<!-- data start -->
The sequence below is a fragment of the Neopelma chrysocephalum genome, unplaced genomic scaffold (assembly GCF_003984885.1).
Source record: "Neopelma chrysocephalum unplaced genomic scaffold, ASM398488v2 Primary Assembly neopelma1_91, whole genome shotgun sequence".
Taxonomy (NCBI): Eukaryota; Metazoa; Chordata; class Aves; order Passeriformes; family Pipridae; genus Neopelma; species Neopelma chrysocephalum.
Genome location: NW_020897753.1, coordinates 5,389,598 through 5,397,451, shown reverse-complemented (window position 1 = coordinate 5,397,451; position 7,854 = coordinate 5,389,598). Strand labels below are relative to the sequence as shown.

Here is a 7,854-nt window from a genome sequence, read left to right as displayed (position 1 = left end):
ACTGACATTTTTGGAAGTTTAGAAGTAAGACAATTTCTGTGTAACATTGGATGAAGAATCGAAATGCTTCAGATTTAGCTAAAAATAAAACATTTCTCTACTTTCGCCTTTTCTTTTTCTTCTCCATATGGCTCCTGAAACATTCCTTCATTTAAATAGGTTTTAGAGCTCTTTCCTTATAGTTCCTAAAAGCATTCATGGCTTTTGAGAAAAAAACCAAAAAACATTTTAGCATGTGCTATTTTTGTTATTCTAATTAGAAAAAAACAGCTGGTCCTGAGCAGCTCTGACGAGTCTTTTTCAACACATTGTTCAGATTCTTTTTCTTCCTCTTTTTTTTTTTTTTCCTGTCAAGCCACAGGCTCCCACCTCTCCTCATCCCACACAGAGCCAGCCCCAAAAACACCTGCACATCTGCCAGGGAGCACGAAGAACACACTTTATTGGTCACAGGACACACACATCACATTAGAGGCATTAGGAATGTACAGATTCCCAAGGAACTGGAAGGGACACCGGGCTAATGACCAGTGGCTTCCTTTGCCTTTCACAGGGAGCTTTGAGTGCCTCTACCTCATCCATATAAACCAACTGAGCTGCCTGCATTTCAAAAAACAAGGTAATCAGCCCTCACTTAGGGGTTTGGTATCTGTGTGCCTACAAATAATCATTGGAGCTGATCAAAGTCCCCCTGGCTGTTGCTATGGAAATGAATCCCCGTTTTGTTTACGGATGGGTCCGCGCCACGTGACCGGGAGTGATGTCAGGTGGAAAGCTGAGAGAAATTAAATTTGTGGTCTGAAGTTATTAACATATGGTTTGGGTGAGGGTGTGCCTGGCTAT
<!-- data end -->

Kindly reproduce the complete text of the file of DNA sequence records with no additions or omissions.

The sequence below is a fragment of the Neopelma chrysocephalum genome, unplaced genomic scaffold (assembly GCF_003984885.1).
Source record: "Neopelma chrysocephalum unplaced genomic scaffold, ASM398488v2 Primary Assembly neopelma1_91, whole genome shotgun sequence".
Taxonomy (NCBI): Eukaryota; Metazoa; Chordata; class Aves; order Passeriformes; family Pipridae; genus Neopelma; species Neopelma chrysocephalum.
Genome location: NW_020897753.1, coordinates 5,389,598 through 5,397,451, shown reverse-complemented (window position 1 = coordinate 5,397,451; position 7,854 = coordinate 5,389,598). Strand labels below are relative to the sequence as shown.

Here is a 7,854-nt window from a genome sequence, read left to right as displayed (position 1 = left end):
ACTGACATTTTTGGAAGTTTAGAAGTAAGACAATTTCTGTGTAACATTGGATGAAGAATCGAAATGCTTCAGATTTAGCTAAAAATAAAACATTTCTCTACTTTCGCCTTTTCTTTTTCTTCTCCATATGGCTCCTGAAACATTCCTTCATTTAAATAGGTTTTAGAGCTCTTTCCTTATAGTTCCTAAAAGCATTCATGGCTTTTGAGAAAAAAACCAAAAAACATTTTAGCATGTGCTATTTTTGTTATTCTAATTAGAAAAAAACAGCTGGTCCTGAGCAGCTCTGACGAGTCTTTTTCAACACATTGTTCAGATTCTTTTTCTTCCTCTTTTTTTTTTTTTTCCTGTCAAGCCACAGGCTCCCACCTCTCCTCATCCCACACAGAGCCAGCCCCAAAAACACCTGCACATCTGCCAGGGAGCACGAAGAACACACTTTATTGGTCACAGGACACACACATCACATTAGAGGCATTAGGAATGTACAGATTCCCAAGGAACTGGAAGGGACACCGGGCTAATGACCAGTGGCTTCCTTTGCCTTTCACAGGGAGCTTTGAGTGCCTCTACCTCATCCATATAAACCAACTGAGCTGCCTGCATTTCAAAAAACAAGGTAATCAGCCCTCACTTAGGGGTTTGGTATCTGTGTGCCTACAAATAATCATTGGAGCTGATCAAAGTCCCCCTGGCTGTTGCTATGGAAATGAATCCCCGTTTTGTTTACGGATGGGTCCGCGCCACGTGACCGGGAGTGATGTCAGGTGGAAAGCTGAGAGAAATTAAATTTGTGGTCTGAAGTTATTAACATATGGTTTGGGTGAGGGTGTGCCTGGCTAT